A recent legal setback may embolden the European Commission to push harder for the phase out of the international treaties that protect FDI flows within the EU.
The focus of the European Commission's ire is an ageing network of bilateral treaties, most of which were executed by western European governments with eastern counterparts before the latter joined the EU family. The treaties assured EU investors that their ventures in former Communist bloc countries would not be exposed to undue political risks, such as expropriation without compensation.
However, now that countries such as Poland, Hungary and the Czech Republic are part of the EU, the European Commission views these treaties as a threat to the hegemony of EU law and EU courts.
Exhibit A in the commission's case against such bilateral pacts is an international arbitration whose final chapter was written in February. The dispute pitted certain Swedish investors against the government of Romania, and centred on the latter's premature withdrawal of subsidies that had been earlier extended to the Swedes in return for their making investments in "disadvantaged" regions of Romania.
Romania contended that the roll-back was needed in order to comply with EU state aid rules in the lead up to Romania's EU accession. The Swedish investors countered – and a trio of arbitrators ultimately agreed – that Romania had given the Swedes a "legitimate expectation" that the relevant subsidies would run for a full decade. By removing the subsidies early, arbitrators found that Romania should pay the Swedes $250m in compensation.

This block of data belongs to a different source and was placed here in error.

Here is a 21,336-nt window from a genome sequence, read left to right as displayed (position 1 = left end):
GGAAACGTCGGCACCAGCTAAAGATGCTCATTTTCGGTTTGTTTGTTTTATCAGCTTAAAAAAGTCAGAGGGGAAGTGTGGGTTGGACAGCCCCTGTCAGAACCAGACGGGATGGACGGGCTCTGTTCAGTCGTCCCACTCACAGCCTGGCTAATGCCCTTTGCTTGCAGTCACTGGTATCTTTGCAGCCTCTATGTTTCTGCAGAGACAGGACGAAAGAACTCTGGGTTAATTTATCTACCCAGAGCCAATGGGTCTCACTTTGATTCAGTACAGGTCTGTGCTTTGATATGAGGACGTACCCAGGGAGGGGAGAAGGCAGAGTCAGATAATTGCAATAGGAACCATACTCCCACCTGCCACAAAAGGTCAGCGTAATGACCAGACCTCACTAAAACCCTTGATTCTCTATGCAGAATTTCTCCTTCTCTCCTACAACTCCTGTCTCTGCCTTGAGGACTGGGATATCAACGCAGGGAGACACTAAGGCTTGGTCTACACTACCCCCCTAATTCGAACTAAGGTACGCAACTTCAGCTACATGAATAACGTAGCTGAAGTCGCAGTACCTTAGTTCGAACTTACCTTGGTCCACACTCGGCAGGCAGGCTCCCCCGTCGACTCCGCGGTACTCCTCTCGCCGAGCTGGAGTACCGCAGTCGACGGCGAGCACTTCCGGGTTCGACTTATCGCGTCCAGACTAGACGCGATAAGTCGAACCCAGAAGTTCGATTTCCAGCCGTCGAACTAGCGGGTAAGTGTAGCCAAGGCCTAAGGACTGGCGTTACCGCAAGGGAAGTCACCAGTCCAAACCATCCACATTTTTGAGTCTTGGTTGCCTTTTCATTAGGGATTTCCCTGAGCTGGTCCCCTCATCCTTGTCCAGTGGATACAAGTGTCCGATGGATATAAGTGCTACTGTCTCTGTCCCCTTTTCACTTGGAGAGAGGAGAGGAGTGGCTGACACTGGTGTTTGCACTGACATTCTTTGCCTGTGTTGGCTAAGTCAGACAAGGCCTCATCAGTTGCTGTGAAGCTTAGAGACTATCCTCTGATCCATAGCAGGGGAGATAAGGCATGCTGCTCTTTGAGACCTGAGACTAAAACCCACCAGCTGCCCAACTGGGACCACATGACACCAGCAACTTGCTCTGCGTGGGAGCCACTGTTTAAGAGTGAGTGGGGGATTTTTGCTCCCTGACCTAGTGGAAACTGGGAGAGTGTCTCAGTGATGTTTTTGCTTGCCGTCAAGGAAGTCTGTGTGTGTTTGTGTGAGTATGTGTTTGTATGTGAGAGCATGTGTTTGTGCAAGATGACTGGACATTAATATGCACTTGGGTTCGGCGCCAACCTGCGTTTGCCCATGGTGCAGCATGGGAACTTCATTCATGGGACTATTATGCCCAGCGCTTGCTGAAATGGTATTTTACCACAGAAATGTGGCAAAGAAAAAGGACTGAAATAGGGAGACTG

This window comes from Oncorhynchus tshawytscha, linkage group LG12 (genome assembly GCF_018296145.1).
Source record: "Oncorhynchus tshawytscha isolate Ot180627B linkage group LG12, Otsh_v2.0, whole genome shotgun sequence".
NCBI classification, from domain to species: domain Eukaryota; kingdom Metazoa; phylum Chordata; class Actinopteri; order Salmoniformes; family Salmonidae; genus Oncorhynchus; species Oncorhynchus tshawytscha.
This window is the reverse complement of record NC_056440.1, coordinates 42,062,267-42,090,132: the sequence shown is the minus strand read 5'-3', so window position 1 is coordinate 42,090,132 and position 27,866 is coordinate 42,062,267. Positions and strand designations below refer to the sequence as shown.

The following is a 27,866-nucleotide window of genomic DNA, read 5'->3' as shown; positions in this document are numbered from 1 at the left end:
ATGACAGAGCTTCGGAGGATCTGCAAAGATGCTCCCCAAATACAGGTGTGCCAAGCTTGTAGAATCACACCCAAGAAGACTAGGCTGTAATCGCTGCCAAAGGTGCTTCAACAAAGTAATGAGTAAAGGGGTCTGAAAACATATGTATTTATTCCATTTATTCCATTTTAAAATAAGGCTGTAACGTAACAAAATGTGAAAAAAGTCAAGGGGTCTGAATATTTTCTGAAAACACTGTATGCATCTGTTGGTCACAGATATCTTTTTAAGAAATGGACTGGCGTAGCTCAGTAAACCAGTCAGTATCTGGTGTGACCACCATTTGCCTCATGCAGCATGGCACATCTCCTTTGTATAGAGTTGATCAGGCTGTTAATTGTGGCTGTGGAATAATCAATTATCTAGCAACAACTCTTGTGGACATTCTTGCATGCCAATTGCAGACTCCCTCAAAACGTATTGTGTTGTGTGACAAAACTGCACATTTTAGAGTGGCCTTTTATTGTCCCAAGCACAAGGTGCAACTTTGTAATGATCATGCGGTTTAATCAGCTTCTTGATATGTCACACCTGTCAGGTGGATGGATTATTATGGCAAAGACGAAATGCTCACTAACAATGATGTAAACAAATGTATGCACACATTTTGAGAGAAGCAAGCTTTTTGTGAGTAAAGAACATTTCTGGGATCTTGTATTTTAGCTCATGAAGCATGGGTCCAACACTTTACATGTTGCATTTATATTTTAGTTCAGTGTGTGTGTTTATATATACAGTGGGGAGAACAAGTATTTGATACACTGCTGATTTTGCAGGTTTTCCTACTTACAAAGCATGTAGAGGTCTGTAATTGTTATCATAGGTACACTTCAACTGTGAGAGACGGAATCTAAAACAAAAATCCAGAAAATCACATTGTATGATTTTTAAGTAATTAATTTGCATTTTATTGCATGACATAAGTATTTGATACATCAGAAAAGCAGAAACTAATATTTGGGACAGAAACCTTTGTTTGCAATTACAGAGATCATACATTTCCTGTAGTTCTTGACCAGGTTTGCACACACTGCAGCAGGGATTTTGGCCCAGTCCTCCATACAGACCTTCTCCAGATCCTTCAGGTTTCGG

The European Commission was apoplectic at the unwillingness of arbitrators to defer to the supremacy of EU state aid rules. For the commission, the arbitration ruling highlighted the legal chaos that can result when intra-EU investment disputes are outsourced to outside arbitrators, rather than the EU court system.
However, a subsequent bid by Romania and the European Commission to have the arbitration decision overturned by a higher panel at the Washington, DC-based International Centre for Settlement of Investment Disputes has failed.
The European Commission may have lost the battle, but it is determined to win the war. Romania has been ordered not to pay the arbitration ruling – as any payment would be construed by Brussels as state aid by another name. Moreover, when the Swedish investors have taken the arbitration judgment to various jurisdictions in an effort to seize Romanian state assets located outside of Romania, Brussels has stepped in and urged the courts to find that the arbitration ruling runs afoul of EU law.
The European Commission claims to have had some success already, convincing a first-instance court in Brussels that the arbitral award cannot be enforced.
The fight is far from over, but the European Commission appears unwilling to compromise on the question of these bilateral treaties. EU investors doing business in other EU countries may need to get used to relying solely on the existing court system, rather than international treaties (and arbitration). Other options, such as political risk insurance and one-off contracts, may also provide greater legal comfort.
Luke Eric Peterson is the editor of InvestmentArbitrationReporter.com, an online reporting service tracking FDI disputes between foreign investors and states.